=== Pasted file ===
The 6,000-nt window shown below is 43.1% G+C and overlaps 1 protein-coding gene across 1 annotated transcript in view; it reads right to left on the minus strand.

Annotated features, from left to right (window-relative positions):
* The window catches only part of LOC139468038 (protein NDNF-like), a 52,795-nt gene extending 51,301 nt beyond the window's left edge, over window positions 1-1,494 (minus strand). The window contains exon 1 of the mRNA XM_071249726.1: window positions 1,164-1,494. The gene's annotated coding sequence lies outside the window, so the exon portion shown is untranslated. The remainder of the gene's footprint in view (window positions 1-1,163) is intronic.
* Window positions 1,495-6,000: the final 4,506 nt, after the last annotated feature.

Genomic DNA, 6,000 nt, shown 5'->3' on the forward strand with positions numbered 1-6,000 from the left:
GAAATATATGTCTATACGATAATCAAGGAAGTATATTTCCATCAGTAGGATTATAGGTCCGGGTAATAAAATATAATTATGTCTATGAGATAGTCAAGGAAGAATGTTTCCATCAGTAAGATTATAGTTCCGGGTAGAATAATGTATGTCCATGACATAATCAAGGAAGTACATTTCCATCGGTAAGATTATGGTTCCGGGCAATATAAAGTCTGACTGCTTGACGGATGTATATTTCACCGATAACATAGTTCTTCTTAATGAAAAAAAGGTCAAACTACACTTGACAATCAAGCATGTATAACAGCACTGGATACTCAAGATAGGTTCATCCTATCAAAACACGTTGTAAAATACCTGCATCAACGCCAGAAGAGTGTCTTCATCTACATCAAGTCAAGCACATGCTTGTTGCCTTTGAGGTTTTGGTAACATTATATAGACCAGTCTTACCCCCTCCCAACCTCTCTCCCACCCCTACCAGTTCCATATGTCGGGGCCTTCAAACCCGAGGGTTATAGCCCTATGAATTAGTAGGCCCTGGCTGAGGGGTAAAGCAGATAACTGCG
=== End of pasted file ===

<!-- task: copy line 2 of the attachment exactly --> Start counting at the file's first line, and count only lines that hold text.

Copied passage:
Annotated features, from left to right (window-relative positions):